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Foot and Mouth Disease

What is foot-and-mouth disease?

Foot-and-mouth disease (FMD) is a severe, highly contagious viral disease of cattle, sheep and swine.

FMD also affects goats, deer, bison and other cloven-hoofed domestic and wild ruminants.

Is FMD a risk to human health?

Human cases are extremely rare, generally mild and most often associated with consuming infected milk or having direct contact with FMD blisters.

FMD is an animal disease and not related to a disease in humans caused by the Coxsackie virus called Hand, Foot and Mouth disease.

What are the clinical signs of FMD?

FMD is characterized by:

  • depression;
  • fever;
  • blister-like sores on the tongue and lips, in the mouth, on the teats and between the hooves;
  • foot lesions, accompanied by acute lameness and reluctance to move; and
  • loss of appetite or milk production.

Many affected animals recover, but the disease leaves them weakened and debilitated.

FMD can be confused with several other animal illnesses. These include:

  • vesicular stomatitis
  • swine vesicular disease
  • bovine viral diarrhea (mucosal disease)
  • infectious bovine rhinotracheitis

It can also be mistaken for contact dermatitis due to trauma or chemical contamination (toxic plants).

Where is FMD found?

The disease is currently present in many areas of the world. Canada, the U.S., North and Central America, Australia, New Zealand, Chile, and several other countries are considered free of FMD.

FMD was last reported in Canada in 1952.

How is FMD transmitted and spread?

FMD is one of the most contagious animal diseases. An outbreak can spread by direct, indirect and airborne transmission.

Transmission by direct contact can occur when animals infected with the virus have direct contact with other susceptible animals. Sources of infection include nasal secretions, skin lesions, milk, urine, and faeces.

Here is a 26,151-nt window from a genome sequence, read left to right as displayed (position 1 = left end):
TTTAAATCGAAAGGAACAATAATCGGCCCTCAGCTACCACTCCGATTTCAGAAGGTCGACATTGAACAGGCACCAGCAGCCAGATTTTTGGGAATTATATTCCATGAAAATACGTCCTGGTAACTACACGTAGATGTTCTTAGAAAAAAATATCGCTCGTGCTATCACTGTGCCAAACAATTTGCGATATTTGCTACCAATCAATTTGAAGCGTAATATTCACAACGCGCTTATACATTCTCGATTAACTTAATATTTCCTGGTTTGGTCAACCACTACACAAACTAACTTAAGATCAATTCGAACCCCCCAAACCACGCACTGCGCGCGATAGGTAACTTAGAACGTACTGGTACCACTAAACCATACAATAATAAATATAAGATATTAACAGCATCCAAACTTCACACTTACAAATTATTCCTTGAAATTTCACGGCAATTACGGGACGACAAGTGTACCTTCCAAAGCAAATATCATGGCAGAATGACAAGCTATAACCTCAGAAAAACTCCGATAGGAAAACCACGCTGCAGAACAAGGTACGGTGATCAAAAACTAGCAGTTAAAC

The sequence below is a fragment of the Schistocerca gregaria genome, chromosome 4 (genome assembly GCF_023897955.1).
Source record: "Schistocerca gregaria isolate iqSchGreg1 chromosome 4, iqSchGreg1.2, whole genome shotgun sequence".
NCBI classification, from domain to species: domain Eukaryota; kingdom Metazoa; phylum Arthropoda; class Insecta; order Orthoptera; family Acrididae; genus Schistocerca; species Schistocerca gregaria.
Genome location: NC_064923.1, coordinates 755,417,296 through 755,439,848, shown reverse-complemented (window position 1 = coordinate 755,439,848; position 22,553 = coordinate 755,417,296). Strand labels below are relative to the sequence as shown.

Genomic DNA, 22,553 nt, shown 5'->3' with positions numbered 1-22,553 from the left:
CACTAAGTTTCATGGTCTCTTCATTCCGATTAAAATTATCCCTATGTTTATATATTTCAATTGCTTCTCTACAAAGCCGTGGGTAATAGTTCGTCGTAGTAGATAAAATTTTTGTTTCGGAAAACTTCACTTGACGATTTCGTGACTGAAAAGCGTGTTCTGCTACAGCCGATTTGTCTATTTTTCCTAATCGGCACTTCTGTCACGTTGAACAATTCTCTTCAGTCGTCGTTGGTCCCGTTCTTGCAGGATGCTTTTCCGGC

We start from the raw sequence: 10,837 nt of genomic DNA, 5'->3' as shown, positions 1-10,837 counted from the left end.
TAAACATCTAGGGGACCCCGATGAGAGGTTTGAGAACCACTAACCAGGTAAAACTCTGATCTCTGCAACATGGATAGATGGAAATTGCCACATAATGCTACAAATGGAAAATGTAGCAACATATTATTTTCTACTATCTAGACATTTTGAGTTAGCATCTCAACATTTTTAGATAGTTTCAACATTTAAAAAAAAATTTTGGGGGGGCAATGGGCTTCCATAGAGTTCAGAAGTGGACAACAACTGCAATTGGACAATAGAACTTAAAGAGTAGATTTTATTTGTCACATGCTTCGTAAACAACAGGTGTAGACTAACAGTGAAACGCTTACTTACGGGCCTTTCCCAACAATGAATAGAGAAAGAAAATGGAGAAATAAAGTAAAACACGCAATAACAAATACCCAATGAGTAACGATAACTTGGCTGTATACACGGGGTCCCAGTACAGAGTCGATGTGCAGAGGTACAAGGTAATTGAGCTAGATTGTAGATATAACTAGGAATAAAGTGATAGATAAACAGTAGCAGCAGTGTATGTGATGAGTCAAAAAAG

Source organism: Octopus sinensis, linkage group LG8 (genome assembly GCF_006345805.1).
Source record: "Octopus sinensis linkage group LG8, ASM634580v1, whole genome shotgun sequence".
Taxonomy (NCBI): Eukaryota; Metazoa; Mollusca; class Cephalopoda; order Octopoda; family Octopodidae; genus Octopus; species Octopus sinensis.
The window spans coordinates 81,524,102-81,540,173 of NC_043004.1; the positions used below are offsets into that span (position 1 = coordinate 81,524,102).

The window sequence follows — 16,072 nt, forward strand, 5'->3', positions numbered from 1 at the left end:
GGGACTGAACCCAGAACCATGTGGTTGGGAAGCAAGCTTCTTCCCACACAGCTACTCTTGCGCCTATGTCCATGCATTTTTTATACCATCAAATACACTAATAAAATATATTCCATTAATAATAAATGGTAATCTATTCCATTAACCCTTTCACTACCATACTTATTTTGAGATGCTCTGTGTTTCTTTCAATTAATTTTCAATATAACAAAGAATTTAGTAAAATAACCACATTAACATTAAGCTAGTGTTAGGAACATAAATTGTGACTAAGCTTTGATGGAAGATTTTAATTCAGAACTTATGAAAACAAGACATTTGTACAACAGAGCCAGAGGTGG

Indirect transmission occurs when susceptible animals;

  • have contact with people wearing clothes, footwear or equipment contaminated with the virus
  • are held in facilities or are transported in vehicles contaminated with the virus
  • are given feed or water contaminated with FMD virus
  • are exposed to materials such as hay, semen or biological products contaminated with FMD virus

Airborne transmission occurs when infected animals exhale large amounts the virus into the air. The virus can spread by air over long distances. Swine contribute more to airborne transmission because they excrete very large quantities of virus compared to other species.

If an outbreak of FMD occurred, the virus could spread rapidly throughout Canada, due to routine livestock movements. Unless detected early, eradicated immediately and extensive movement restrictions are implemented, the economic losses could be extensive. The potential role that wildlife such as deer, elk and bison, could play as a reservoir for the virus is largely unknown.

How can producers prevent the spread of FMD?